Oil production cut: OPEC+ tasks JTC on monitoring implementation

The Organisation of Petroleum Exporting Countries (OPEC) and its allies called OPEC+ has requested the Joint Technical Committee (JTC) to closely monitor the implementation of the required compensation of oil production cut by the underperforming participating countries.

OPEC+ disclosed this at the end of its 20th virtual meeting of the Joint Ministerial Monitoring Committee (JMMC) under the Declaration of Cooperation (DoC), in Vienna.

A statement by the committee on its website also requested the OPEC secretariat to join in monitoring the performance and report to the JMMC.

The committee urged underperforming participating countries to submit their plan for implementation of the required compensation for June to the OPEC secretariat by the end of July 2020.

The body welcomed the participation of Angola, Gabon, South Sudan and Congo and noted that they had pledged their commitment to the DoC production adjustments and compensation plans.

It noted that conformity to the production cut deal by participating countries stood at 107 per in June and commended Saudi Arabia, the United Arab Emirates and Kuwait for their additional voluntary contributions made in June.

The committee noted that removing the credit for over conformity resulted in a conformity level of 95 per cent in June, the highest since the inception of the DoC in January 2017.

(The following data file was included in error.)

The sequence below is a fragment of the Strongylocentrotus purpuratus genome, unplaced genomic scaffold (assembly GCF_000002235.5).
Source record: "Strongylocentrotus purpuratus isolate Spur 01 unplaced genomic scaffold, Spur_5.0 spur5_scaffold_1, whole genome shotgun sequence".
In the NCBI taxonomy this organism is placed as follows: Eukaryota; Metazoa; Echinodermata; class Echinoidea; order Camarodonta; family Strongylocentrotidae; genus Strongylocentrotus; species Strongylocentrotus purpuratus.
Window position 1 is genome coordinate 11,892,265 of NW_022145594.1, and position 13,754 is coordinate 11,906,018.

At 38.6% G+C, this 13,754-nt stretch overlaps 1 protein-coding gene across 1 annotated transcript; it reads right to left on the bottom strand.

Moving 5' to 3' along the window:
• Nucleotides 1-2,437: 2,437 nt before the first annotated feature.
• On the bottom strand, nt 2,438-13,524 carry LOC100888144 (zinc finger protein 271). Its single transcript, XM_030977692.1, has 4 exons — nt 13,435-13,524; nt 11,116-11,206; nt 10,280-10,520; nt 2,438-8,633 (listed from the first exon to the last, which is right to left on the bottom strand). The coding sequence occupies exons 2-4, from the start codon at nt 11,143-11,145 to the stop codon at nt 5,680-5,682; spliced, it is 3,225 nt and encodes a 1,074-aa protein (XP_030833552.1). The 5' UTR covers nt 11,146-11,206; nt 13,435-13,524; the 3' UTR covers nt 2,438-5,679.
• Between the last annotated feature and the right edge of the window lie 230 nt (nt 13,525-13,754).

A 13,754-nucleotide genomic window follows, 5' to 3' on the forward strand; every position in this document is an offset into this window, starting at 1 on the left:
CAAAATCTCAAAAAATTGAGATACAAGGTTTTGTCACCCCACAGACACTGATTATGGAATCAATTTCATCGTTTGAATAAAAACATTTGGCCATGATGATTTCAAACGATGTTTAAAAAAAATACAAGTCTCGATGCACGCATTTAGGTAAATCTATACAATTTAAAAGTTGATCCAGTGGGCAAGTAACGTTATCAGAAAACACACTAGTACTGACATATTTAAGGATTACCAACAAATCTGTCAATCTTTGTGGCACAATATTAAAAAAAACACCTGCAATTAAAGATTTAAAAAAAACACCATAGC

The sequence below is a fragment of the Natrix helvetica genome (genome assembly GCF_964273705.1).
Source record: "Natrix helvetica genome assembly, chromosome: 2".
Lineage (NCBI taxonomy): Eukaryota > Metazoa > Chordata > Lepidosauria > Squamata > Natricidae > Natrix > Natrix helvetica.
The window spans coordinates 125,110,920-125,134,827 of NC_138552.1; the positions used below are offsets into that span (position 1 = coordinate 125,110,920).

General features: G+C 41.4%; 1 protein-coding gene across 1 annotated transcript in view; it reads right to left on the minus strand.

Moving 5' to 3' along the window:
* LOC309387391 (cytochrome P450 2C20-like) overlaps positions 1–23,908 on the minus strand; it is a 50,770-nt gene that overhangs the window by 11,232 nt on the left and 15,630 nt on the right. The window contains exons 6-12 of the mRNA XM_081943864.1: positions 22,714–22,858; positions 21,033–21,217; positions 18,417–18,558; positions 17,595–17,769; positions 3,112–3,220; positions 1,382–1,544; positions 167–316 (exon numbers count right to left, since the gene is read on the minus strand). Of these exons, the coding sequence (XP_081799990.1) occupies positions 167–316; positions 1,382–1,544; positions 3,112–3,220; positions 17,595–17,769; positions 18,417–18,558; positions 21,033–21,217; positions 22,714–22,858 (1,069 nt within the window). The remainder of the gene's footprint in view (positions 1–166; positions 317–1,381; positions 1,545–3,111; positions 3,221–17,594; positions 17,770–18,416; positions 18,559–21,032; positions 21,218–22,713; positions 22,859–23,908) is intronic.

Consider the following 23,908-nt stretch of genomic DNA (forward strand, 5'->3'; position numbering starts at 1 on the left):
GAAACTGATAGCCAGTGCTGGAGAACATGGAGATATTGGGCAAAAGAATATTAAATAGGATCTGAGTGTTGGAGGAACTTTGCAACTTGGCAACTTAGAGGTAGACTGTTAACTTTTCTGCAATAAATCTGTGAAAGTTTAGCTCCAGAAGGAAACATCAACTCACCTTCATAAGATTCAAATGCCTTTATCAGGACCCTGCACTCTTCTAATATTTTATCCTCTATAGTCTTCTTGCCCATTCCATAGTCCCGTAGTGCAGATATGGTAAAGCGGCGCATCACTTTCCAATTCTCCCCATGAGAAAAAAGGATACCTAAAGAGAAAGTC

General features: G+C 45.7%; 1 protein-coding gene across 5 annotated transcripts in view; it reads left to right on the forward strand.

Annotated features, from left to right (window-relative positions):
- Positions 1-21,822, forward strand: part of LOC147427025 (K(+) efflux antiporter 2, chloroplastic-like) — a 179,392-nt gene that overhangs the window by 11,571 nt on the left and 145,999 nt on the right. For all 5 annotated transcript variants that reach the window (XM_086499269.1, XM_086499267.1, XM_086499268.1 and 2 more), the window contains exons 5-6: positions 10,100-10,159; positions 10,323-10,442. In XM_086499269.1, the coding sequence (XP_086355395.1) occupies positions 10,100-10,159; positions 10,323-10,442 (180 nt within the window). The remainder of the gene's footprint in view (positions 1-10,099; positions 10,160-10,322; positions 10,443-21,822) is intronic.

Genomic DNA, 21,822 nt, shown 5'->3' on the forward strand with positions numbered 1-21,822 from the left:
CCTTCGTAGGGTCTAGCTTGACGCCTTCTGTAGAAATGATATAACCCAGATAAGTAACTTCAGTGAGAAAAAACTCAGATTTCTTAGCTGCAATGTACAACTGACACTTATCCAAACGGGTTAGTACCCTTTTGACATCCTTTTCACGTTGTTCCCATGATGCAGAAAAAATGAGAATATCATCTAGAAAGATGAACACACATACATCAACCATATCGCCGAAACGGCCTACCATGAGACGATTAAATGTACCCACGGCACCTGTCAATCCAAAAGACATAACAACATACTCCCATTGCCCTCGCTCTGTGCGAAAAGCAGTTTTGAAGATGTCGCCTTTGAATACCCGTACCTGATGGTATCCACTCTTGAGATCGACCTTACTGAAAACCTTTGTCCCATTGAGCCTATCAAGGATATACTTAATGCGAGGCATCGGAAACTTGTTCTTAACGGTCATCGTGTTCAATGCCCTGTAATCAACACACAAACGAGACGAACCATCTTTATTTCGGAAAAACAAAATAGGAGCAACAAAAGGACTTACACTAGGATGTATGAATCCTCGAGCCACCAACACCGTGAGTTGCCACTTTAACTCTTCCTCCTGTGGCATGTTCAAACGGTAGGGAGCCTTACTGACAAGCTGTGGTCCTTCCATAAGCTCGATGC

It highlighted the importance of the DoC in supporting oil market stability and reiterated the historic decision taken by all participating countries in the DoC.

The committee reviewed and reaffirmed the commitment of all participating countries to achieve full conformity and make up for any shortfall under compensation plans, presented to it.

The body stated that achieving 100 per cent conformity from all participating countries was not only fair, but vital for the ongoing rebalancing efforts and to help deliver long term oil market stability.

The OPEC+ committee observed that there were encouraging signs of improvement as economies around the world opened up.

“While there could be localised or partial lockdowns re-imposed in some places, the recovery signs were clear, both in physical and futures markets.

“Moving to the next phase of the agreement, the extra supply resulting from the scheduled easing of the production adjustment would be consumed as demand recovers, it noted.

The committee said that the seasonality was more pronounced this year, due to the pandemic, noting that for many DoC participants, there would be an increase in demand for utilities, as well as changes in travel patterns.

This, it said, would boost domestic demand for gasoline and diesel and as a result the impact on DoC participating countries’ exports that would be limited.

The committee maintained that the compensation schedule that had been agreed by participating countries would mean that the effective level of adjustments would be deeper.(NAN)